About Quizzes

Piedmont & Northern Railroad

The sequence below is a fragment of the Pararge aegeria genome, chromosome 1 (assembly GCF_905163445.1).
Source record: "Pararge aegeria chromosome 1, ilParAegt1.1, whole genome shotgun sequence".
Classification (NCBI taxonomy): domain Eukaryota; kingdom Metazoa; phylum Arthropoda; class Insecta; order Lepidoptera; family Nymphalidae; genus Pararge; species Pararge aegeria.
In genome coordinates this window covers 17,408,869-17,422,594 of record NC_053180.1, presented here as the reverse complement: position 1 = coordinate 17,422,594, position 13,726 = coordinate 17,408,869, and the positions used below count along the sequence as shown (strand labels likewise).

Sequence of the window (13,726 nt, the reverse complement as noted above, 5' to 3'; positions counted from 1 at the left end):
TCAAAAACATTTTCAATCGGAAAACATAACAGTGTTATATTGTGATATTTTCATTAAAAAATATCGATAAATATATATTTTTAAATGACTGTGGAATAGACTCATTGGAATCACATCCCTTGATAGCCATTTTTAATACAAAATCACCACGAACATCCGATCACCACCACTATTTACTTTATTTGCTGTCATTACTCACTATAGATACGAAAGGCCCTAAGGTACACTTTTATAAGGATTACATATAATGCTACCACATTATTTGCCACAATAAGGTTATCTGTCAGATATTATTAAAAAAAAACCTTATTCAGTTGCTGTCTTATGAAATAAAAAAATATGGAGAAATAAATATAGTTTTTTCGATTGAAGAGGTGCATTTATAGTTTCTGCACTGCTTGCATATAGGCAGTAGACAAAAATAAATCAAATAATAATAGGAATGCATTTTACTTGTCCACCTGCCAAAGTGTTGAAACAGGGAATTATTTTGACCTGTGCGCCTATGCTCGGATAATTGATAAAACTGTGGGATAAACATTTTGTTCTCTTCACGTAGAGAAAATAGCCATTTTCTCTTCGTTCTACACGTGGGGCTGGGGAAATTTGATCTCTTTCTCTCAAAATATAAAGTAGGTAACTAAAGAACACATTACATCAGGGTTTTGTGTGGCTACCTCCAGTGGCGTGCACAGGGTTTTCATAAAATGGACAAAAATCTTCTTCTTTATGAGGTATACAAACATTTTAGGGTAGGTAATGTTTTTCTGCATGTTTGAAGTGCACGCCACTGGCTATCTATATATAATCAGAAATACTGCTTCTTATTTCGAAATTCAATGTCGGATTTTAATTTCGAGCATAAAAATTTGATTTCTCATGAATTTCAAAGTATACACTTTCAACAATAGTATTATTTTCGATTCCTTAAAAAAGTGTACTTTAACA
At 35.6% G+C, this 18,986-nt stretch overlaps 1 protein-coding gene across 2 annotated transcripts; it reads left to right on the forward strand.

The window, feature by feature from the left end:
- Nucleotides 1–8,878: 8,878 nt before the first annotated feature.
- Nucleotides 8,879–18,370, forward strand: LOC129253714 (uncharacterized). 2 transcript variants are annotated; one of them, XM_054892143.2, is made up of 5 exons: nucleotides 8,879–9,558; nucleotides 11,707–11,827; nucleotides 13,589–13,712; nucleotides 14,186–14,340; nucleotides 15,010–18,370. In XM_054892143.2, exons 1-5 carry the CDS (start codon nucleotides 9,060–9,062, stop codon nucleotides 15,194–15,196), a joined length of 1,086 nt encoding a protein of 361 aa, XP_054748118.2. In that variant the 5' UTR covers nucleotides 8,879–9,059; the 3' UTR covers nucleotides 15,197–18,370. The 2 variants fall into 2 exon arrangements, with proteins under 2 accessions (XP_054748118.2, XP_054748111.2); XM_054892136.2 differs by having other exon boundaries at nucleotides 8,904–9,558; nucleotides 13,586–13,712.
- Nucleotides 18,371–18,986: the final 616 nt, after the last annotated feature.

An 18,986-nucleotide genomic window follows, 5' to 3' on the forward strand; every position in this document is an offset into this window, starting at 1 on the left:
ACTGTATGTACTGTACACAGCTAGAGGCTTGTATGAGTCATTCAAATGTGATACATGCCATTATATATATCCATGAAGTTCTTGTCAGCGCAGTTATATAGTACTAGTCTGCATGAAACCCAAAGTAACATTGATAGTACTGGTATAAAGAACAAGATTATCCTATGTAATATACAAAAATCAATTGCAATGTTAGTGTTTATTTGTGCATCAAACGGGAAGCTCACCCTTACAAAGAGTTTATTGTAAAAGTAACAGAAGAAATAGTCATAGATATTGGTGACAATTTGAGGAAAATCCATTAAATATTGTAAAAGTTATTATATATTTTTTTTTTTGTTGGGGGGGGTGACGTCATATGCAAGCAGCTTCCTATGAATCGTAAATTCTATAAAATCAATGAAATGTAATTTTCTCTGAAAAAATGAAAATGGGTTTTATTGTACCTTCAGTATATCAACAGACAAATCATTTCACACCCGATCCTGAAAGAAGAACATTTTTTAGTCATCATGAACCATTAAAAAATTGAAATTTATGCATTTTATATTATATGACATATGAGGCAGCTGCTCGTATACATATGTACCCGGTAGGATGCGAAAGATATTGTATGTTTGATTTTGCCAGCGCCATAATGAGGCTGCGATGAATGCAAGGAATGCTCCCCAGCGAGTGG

P&N Railroad, the abbreviation for the Piedmont & Northern Railroad, is one among the few remaining pieces of “The Great Electric System of the South,” commonly known as "The Electric." Construction of the P&N began in Greenwood, South Carolina, in 1911 by Duke Power Company, to promote industrial growth in the upstate area. The line followed present-day U.S. Highways 25 and 178 to Belton, where it connected with an existing electric trolley line to Anderson. It then followed along S.C. 20 to Greenville and U.S. 29 to Spartanburg. In 1914, the South Carolina portion of the P&N was completed up to Spartanburg. The line from Charlotte to Gastonia in North Carolina also was added. Construction from Spartanburg to Gastonia was stopped during World War I, only to be abandoned forever. Freight was always the main source of revenue for the line. By the mid-1930s, the P&N had become increasingly a freight-oriented railroad, although passenger service continued until 1951. Meanwhile, the freight service was “dieselized” in 1954 and became part of the Seaboard Coast Line in 1970. From the Highway 178 overpass at Hodges, one can get a view of the P&N station beside the now-abandoned rail bed. The station at Donalds is now used for storage by Log Cabin Antiques. Although the separate passenger and freight stations are gone, the two-story brick P&N power station still stands beside the Duke Power substation near S.C. 20. Presently, the only remaining clue of the P&N passenger station in Greenville is the railway’s emblem. It has three streaks of lightning, which now are incorporated into the brick wall in front of Duke Power’s nearby office building. The old downtown station has been preserved in fine condition and houses small businesses. Besides the abandoned P&N depots, the remnants of electric power lines still can be seen. One of the two electric engines, which were used in those times, can be seen at the North Carolina Museum of Transportation in Salisbury. It was built by General Electric in 1912.